The yield of monosaccharides from the wood cellulose and hemicelluloses expressed as grams of sugar per 100 grams of oven dry wood (g/100 g o.d. wood) was correlated to the treatment severity during the decrystallization stage. The theoretical maximum hexose yield was 1.11 times the hexosan content, and the theoretical maximum pentose yield was 1.14 times the pentosan content due to the addition of water during hydrolysis.

The yield versus severity factor plots were fitted to a second order polynomial (Equation 5) in a double iteration procedure. The parameters λ and ω in Equation 2 were iterated in an inner loop to obtain an estimated value for the severity factor at each set of conditions before the goodness of fit to a quadratic equation was determined for each set of (λω) values in an outer loop using the non-linear regression function nlinfit in MATLAB. Thus, the fitting of the quadratic model only served the purpose of investigating how well the yield versus severity factor plot conformed to a general increase to maximum followed by decrease to zero type behaviour. Reference conditions (Cref and Tref) were chosen at the middle of the data set (Cref = 11.9 mol/L, Tref = 315.7K)


As all data have been obtained using a single, standardized secondary hydrolysis stage, the severity parameter analysis performed in this work can only consider changes in reaction conditions during the primary decrystallization stage. Further work will be needed to include secondary hydrolysis conditions in the severity parameter for the concentrated acid hydrolysis process.

Parameters of the Generalized Severity Model for Concentrated Acid, CSFCSA

The optimization curve for the yield of glucose from pine, which compares experimental values to those predicted from the quadratic model as a function of the reaction ordinate, shows the expected yield increase to a maximum followed by a decline towards zero as treatment severity increases (Fig. 1).

Fig. 1. Glucose yield from pine as a function of the generalized severity parameter (= 0.21; = 20.26). : Datapoints; ———: Model (Y = a + b·ROH c·ROH2)

The non-linear least squares optimized regression parameters ( and ω) of ROH in Eq. 2 for monosaccharide yields from cellulose and hemicelluloses in aspen and pine are shown in Table 4. It can be seen that the squared correlation coefficient (R2) for monosaccharide yields for both aspen and pine was 0.85 or larger, indicating that the fitting of experimental data to the model was adequate, and the residual deviation was of a similar magnitude as the experimental accuracy.

There was a significant variability of the pseudo-kinetic parameters and ω, as shown in Table 4 for the two data sets from hardwood (aspen) and softwood (pine). The differences in between aspen and pine could be attributed to structural differences between the two wood species, influencing the accessibility of acid to the cell wall components. Such discrepancies in have been observed for pentosans from different hardwoods that are structurally considered to resemble each other (Abatzoglou et al. 1992; Montané et al. 1998). The parameter ω is associated with the activation energy of the reacting system during hydrolysis and hence the temperature effect in the biomass conversion; thus it is linked to the glycosidic bond strength of the reacting polymers (Abatzoglou et al. 1992). Being associated with the glycosidic bond cleavage, the ω values for the depolymerization of hexosans or pentosans in a concentrated acid hydrolysis reaction should be expected to be similar.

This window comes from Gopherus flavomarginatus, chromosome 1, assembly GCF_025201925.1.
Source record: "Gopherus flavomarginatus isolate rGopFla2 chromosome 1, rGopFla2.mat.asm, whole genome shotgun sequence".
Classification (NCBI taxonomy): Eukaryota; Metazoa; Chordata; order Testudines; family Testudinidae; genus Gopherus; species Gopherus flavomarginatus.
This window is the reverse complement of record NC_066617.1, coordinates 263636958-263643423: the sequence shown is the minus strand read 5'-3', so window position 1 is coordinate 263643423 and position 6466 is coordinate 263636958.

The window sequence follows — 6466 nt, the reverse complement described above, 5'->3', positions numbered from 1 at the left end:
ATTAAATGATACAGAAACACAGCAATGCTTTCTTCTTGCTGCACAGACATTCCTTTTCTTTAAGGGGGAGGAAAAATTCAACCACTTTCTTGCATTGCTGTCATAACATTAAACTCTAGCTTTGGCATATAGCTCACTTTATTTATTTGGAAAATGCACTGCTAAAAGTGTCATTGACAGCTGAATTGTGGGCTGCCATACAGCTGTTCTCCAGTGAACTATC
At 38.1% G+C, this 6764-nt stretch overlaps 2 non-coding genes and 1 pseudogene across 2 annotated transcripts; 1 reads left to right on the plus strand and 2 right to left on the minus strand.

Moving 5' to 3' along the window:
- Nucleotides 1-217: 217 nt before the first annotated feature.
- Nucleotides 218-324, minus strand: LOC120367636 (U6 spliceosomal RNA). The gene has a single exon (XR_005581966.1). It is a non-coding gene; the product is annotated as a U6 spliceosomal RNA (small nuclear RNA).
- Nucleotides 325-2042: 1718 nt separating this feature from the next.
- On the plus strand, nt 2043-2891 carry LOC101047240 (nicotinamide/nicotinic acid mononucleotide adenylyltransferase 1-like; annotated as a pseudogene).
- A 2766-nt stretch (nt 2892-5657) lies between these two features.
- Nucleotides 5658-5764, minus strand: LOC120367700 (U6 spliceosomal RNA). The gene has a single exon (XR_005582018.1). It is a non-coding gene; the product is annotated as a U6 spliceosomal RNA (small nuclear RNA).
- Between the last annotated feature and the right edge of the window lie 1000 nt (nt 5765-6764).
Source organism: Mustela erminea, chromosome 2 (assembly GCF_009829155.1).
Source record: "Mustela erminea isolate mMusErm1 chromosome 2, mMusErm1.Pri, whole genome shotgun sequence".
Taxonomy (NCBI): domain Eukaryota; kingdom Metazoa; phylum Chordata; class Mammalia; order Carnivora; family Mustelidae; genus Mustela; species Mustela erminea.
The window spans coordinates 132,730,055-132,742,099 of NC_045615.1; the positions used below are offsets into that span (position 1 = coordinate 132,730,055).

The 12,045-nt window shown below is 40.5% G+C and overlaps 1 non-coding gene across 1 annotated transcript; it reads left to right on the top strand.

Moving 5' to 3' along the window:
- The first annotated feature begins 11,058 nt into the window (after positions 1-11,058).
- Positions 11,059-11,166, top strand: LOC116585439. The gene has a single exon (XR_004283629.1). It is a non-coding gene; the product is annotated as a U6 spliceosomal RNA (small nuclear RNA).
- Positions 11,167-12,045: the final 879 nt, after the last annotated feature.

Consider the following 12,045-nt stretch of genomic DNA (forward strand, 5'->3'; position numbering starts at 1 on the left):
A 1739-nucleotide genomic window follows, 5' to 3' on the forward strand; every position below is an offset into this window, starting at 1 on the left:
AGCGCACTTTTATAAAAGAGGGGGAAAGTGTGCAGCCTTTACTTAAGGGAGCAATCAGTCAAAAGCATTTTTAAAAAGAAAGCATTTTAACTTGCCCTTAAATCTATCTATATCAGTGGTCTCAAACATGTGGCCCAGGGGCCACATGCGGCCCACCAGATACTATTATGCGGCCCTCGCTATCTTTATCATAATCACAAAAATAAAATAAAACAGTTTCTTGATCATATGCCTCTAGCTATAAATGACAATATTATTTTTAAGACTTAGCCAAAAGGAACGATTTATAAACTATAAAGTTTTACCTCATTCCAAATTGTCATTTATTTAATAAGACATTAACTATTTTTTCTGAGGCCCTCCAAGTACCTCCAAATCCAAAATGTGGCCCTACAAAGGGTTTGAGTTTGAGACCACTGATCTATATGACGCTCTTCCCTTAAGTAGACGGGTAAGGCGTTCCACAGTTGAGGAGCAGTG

Table 4. Pseudo-Kinetic Parameters of the Severity Model for the Concentrated Sulfuric Acid Process, and the Coefficient of Determination for the Quadratic Fit of Yield versus Reaction Severity

However, given experimental error and the inherent variability in the data, the basis for drawing conclusions from the variability in the values for and ω is limited. Also, the universality of a severity parameter is limited if the parameter requires one set of values for and ω for each raw material and for each reaction product. The arithmetic averages of the pseudo-kinetic parameters ( = 0.183, ω = 20.3) were therefore chosen for further evaluation of the applicability of the severity factor concept to the concentrated acid hydrolysis process.

As can be seen from Table 4, there were rather minor changes in the degree of fit for the most abundant monosaccharides (glucose and mannose from pine, and glucose and xylose from aspen), whether unique values were assigned to the different reaction products and raw materials, or whether an average of the pseudo-kinetic parameters was used.

Sugar Yields and Decrystallization Severity